Nos. 22731, 22732
January 23, 1934.
4. Wills — Construction — Determination of Nature of Estate Vested.
In determining the nature of an estate vested by the terms of a will, the intention of the testator is to be ascertained from the words of the will, taking into view the circumstances under which it was made, and all parts of the will are to be construed in relation to each other so as to form one consistent whole, if possible, and the words of a will are to receive an interpretation which will give to every expression some effect rather than one which will render any of the expressions inoperative.
2. Same — Devise Construed to Pass Life Estate Only.
Where a devise or bequest is in general terms only, expressing neither fee nor life estate, with a subsequent limitation over of what remains at the taker's death, if there is also given to the taker an express or implied power of disposition which is not absolute, or is limited or restricted in its exercise, the devise is construed to pass a life estate only.
3. Same — Joint Will of Husband and Wife Construed — Survivor Held to Take Life Estate With Absolute Power of Disposal by Gift, Sale, or Conveyance, and not Fee-Simple Estate.
The testator and testatrix, husband and wife, executed a joint will devising their entire property to the survivor with absolute power of disposition by gift, sale, or conveyance, and further providing for the disposition of the estate remaining at the death of the survivor to certain other devisees. The terms of the will and the conditions under which it was executed indicated an intention on the part of the testator and testatrix to make a final disposition of their estate, and further indicated an intention that said survivor should not have the power to dispose of the property by will; held, that the survivor took a life estate with absolute power of disposal by gift, sale, or conveyance and not a fee-simple estate.
Appeal from District Court, Logan County; Freeman E. Miller, Judge.
In the matter of computation of inheritage tax against estates of Frank Dale and Martha W. Dale, deceased. From judgment of county court, the State and Frank Carter, State Auditor, appealed to district court, where judgment was in their favor, and the First National Bank of Guthrie, Trust Department, and Harry F. Brown, executors, bring error. Reversed and remanded, with directions.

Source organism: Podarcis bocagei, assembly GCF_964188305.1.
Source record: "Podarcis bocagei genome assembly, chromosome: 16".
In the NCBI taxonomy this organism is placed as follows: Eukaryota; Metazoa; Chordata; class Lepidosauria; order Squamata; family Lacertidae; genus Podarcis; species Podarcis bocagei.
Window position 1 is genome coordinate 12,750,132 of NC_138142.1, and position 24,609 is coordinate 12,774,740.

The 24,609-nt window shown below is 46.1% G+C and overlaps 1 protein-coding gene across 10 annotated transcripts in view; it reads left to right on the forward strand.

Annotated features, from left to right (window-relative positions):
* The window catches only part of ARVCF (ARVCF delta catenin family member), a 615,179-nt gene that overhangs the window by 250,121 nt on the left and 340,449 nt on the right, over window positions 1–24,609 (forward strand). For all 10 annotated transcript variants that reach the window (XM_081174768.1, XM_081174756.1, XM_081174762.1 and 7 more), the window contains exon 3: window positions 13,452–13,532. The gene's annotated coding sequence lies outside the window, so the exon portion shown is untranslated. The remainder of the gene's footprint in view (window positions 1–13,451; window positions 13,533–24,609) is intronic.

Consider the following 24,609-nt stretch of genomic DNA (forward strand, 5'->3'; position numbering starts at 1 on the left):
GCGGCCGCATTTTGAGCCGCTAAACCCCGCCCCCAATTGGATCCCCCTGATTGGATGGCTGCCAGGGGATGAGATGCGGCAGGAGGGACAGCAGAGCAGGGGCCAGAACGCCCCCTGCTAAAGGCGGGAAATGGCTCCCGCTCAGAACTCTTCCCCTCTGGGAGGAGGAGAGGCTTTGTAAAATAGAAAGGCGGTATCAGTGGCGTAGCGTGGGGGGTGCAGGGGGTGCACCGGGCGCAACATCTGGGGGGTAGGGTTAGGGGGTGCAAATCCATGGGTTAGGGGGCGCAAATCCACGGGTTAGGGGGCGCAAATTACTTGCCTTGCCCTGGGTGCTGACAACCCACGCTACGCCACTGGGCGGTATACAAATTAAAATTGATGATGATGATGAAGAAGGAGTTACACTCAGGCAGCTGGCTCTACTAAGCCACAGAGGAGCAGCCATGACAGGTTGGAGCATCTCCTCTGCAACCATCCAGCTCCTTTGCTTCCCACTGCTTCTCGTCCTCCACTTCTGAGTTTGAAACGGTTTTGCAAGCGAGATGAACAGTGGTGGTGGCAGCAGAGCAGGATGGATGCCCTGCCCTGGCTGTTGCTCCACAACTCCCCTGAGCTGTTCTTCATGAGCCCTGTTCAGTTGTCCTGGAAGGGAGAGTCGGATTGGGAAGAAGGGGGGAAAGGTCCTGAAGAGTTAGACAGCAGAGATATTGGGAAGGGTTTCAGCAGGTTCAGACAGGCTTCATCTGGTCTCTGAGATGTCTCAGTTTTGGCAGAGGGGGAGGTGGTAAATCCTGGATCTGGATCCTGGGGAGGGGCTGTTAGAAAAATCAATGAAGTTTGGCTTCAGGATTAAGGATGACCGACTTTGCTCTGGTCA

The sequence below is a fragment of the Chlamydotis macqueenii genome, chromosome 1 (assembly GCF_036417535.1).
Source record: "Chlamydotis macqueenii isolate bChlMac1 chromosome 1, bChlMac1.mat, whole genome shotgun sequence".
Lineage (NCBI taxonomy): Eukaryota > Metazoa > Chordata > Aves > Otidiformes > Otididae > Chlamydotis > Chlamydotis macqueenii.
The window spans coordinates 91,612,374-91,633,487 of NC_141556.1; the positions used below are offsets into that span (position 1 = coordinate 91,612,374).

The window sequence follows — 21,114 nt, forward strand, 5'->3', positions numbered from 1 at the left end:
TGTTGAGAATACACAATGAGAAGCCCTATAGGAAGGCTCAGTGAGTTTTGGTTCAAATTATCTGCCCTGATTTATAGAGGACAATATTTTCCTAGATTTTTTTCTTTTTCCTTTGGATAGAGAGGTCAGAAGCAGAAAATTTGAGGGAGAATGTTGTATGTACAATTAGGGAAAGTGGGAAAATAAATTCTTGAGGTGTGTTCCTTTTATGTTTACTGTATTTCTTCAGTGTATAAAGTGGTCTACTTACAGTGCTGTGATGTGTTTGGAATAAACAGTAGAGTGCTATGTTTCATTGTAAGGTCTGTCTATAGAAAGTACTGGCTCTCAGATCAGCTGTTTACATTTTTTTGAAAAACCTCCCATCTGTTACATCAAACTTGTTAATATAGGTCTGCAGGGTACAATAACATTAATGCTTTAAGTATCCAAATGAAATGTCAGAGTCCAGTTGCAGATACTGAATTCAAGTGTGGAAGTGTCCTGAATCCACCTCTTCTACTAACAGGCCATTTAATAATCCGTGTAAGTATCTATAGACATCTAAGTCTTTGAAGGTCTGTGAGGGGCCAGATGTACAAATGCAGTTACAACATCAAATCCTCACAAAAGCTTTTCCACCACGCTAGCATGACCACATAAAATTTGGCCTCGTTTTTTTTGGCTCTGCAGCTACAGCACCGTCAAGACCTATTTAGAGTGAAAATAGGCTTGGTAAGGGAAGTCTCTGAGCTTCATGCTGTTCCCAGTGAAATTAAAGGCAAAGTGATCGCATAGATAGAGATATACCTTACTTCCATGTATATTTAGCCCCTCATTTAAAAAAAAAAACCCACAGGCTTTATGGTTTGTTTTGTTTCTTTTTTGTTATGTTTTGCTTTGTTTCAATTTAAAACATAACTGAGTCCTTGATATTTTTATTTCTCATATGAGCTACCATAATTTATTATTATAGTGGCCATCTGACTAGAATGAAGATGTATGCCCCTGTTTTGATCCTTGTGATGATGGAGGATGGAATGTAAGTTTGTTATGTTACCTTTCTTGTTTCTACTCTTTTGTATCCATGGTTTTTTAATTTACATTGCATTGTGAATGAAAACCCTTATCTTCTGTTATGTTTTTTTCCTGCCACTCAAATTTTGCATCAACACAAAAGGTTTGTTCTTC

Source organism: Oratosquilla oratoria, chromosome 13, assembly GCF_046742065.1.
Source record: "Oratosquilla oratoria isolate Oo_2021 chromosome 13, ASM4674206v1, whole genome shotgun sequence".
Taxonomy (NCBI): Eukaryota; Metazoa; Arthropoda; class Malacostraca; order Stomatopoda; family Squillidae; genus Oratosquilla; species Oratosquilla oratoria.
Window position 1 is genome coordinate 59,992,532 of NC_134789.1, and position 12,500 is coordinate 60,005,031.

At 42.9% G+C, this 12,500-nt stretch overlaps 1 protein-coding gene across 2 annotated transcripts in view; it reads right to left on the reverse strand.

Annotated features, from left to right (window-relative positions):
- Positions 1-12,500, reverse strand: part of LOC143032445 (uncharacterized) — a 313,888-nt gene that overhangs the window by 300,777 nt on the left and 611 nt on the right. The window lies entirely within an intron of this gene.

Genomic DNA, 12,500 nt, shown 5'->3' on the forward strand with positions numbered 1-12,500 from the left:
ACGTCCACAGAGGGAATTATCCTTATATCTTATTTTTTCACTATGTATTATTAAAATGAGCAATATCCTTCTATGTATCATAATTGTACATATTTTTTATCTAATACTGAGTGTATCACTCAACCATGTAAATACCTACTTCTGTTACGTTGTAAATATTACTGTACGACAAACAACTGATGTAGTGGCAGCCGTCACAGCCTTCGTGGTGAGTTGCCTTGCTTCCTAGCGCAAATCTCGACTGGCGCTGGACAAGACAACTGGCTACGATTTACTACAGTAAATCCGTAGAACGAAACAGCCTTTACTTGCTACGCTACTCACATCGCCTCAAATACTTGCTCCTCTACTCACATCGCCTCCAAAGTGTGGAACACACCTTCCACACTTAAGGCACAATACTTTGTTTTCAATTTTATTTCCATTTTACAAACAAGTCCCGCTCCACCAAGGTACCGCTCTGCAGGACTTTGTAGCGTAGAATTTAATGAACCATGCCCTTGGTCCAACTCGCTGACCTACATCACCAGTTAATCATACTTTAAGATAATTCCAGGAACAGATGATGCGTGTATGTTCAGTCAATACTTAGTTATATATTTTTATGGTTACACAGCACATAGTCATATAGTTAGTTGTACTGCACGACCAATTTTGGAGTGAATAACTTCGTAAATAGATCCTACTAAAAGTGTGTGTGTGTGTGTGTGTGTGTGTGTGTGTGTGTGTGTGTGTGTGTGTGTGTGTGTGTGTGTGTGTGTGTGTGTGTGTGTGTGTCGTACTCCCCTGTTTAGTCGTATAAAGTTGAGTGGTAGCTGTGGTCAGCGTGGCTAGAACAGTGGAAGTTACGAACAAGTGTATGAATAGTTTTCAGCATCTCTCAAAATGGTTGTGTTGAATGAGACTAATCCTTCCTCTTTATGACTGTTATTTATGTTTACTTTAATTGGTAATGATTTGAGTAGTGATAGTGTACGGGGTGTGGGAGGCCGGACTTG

Harry F. Brown for plaintiffs in error.
J. Berry King, Atty. Gen., and F.M. Dudley, Asst. Atty. Gen., for defendants in error.
Causes Nos. 22731 and 22732 present but one issue for determination, and have been consolidated by appropriate order.
Frank Dale and Martha W. Dale, husband and wife, executed a joint will dated August 6, 1929. By the terms of the will each devised to the other all property, real and personal, of which each devisor died seized and possessed, and further provided that upon the death of the survivor the property should pass to certain other devisees.
Frank Dale and Martha W. Dale, hus-Martha W. Dale died on June 25, 1930. At the time of the death of Mrs. Dale, the estate of Frank Dale had not been inventoried and no part of the estate had been distributed.
A hearing was had before the county court on the matter of the computation of inheritance tax against the estate, and the county court ordered that the tax be computed on the estate of Frank Dale only once, and after the death of Mrs. Dale only upon her independent estate, making a total inheritance tax of $6,401.04. The state appealed to the district court, where a hearing was had and the judgment of the county court reversed and an order made that the tax be computed twice, that is, once on the entire estate after the death of Frank Dale, and again on the entire estate after the death of Martha W. Dale, which with her independent estate amounted to a total tax of $12,461.62, or a difference in the two theories of computation of $6,050.58. From said judgment, the executors have appealed. The executors will be referred to as plaintiffs, and the state and State Auditor as defendants.